Pirate Fest and The Final Quest promise some awesome loud rocking. Leading up to the festivities, PAUL BLOM chatted with Dan Jacobs, guitarist and backing vocalist of American band Atreyu.

On 7 September 2019 South Africa’s timbers will get shivered with the landing of the Pirate Fest live music and themed lifestyle festival! International metal acts Atreyu and Alestorm will invade together with local acts FuziGish, Tweak and Hellcats, with MC Rob Van Vuuren.

Other lifestyle attachments to the event includes a cosplay segment, a vast food court and more. This Pirate Fest location will be Marks Park Sports Club in Randburg. Get Pirate fest tickets here.

But two days before on 5 September at Mercury Live, Cape Town will experience The Final Quest with Atreyu live on stage, supported by local acts Zombies Ate My Girlfriend, Treehouse Burning and Set For The Sky. Mercury Final Quest tickets. 

How excited are you to come to South Africa?

We’re really excited, man! With 20 years of the band this is the first chance we’ve had to come out to Africa and play for everyone – we’ve always wanted to do this. Our bass player Porter has been, I think to Nigeria – a little more way off in the bush with tribes.

What were your thoughts when you were asked to play a Pirate Festival in SA?

It was the perfect scenario – our first time in Africa to play a pirate festival? It sounds perfect!

Any expectations?

We have no idea what to expect, except maybe half the audience will be wildlife!

Were you aware that there is a concentrated, but dedicated metal following in SA, with fans and bands?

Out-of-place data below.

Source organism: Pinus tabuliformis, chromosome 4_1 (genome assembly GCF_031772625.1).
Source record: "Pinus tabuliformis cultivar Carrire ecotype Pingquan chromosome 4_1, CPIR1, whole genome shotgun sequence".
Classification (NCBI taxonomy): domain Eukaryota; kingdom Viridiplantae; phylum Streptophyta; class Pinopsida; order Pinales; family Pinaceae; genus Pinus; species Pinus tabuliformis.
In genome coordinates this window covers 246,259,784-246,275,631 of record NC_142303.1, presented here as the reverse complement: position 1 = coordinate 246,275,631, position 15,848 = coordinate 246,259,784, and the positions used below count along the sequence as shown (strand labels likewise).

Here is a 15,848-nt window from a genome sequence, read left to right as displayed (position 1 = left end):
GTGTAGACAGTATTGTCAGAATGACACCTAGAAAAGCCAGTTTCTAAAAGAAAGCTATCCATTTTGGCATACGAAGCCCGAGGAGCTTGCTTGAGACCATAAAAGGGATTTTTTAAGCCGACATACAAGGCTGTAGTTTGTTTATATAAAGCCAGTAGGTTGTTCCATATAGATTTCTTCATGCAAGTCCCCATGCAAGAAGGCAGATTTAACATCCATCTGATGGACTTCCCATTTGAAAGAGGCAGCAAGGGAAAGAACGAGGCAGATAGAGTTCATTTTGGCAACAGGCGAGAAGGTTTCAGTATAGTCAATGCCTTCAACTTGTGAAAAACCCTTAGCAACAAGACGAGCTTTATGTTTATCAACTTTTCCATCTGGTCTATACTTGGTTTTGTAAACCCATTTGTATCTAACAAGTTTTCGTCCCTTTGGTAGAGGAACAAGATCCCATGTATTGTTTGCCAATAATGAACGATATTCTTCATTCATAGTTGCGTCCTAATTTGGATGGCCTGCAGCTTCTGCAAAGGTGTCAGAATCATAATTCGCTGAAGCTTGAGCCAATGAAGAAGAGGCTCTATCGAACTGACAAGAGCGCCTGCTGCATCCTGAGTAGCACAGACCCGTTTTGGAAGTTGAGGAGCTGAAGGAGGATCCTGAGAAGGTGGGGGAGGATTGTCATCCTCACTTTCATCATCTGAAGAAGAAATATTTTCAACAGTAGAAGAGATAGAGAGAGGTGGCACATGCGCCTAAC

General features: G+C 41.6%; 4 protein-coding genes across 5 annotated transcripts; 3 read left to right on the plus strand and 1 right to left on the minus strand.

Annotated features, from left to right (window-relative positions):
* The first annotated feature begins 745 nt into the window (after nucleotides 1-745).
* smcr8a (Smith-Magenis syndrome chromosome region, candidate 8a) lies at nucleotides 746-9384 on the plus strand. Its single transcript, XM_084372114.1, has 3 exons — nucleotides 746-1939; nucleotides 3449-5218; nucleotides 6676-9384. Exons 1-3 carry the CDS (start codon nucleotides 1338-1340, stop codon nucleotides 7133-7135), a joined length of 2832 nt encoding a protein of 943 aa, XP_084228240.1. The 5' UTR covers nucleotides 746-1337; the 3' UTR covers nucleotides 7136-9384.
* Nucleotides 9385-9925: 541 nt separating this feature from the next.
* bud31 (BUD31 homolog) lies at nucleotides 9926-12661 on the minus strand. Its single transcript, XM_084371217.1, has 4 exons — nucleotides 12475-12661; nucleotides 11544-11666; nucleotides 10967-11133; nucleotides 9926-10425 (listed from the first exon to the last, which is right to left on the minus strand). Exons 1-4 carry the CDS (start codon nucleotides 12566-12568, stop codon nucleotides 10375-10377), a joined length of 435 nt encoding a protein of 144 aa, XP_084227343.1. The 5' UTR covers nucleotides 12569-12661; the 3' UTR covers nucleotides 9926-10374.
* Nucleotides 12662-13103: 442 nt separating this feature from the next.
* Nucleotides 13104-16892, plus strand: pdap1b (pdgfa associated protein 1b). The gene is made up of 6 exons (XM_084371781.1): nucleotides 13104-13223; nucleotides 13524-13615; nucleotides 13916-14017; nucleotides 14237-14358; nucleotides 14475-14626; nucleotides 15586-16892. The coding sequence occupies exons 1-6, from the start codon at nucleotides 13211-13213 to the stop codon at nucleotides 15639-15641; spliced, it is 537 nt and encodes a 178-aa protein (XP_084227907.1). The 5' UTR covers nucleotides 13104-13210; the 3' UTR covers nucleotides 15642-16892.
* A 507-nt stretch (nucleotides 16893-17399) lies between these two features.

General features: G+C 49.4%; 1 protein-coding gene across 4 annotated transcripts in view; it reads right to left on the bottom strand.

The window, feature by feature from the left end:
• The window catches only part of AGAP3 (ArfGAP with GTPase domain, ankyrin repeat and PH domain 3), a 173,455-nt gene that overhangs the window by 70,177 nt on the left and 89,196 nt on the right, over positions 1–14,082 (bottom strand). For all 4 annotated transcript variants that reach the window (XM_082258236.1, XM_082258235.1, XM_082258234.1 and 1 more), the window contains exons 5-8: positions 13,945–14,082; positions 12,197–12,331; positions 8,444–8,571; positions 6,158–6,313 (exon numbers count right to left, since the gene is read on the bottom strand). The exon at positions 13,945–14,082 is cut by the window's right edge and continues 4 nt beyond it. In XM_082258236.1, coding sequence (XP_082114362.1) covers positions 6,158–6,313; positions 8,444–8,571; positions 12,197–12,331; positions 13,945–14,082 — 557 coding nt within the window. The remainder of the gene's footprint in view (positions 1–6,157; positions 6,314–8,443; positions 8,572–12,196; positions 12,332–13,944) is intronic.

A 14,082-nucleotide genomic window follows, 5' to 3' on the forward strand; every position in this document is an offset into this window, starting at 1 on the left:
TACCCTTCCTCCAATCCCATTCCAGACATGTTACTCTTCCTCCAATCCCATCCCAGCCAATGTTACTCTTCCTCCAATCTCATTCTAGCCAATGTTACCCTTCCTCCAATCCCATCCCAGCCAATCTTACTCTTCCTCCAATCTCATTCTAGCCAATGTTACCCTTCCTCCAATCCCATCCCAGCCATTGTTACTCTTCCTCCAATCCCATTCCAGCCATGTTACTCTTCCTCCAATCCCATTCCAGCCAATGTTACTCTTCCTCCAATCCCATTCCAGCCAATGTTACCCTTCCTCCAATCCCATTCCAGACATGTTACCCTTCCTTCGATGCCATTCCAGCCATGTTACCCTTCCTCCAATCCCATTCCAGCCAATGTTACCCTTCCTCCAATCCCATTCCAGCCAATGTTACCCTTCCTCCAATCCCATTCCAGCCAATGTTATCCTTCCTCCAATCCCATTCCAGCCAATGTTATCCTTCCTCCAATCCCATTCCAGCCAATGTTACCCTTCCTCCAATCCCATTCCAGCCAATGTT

Not really no.  But I’ve seen some footage of festivals, so there is a desire for live music out there – So we’re excited to come down and add to that, and be a part of it. I don’t know of any SA metal bands – South Africa is kind of the wild unknown to us – we don’t really know much about the music scene there. So for a band like us who’ve been all over the world, deciding to go somewhere where things are fresh to us, exciting, different and new – We can’t wait!

Where did your music journey start and how did it bleed into the heavier side of things?

I started out listening to stuff from the ’50s and ’60, the kind of stuff my parents had on the radio. From there I started digging through their vinyls and listening to whatever I could get my hands on in there.

In the ’90s I got turned on to stuff like Green Day, Nirvana and Stone Temple Pilots.  Around the same time I ran into a buddy who played drums and it kind of inspired me to play guitar, and jump on the band train. So early on we tried to sound like Green Day and then as the years went on it got a bit heaver, going from harder Punk which turned into Hardcore, which lead into Metal – and it all came full circle.

In SA you’re unlikely to make a living playing alternative music genres – How often do you feel worried about the sustainability of what you do?

Luckily for a band like us, we’re a hard working band and we’ve been doing it a long time. We got to ride some waves, we’ve had ups and downs in our career – So we kind of see the big picture and we know what works for us, and how to keep moving forward and how to stay relevant, keeping it fresh.

Did you experience a pre-internet and social media era when it comes to band promotion?

Oh yeah, we started touring even before cellphones were really a thing yet.  For tours we had to print off the direction of maps and follow directions to try and get from show to show in our van, which was pretty crazy.  I’m sure most bands wouldn’t be able to tour today if they had to get around like that.

What do you love and hate about the music industry from how it was back then, to how it is today?

What I loved about back then is that bands were less accessible – it made it a bit more enticing – It made things more exciting, and made things harder to get.  Now you can literally direct message anyone from a band, even the president! – you can get hold of anybody so easily.

I mean there’s benefits to that, making someone feel less far away, and more human. But at the same time I also feel it hurts things – making bands not seem larger than life anymore – something that’s missing form the music industry to an extent: the classic rock star, you know? There are not too many people that have that anymore – it’s kind of tapered off.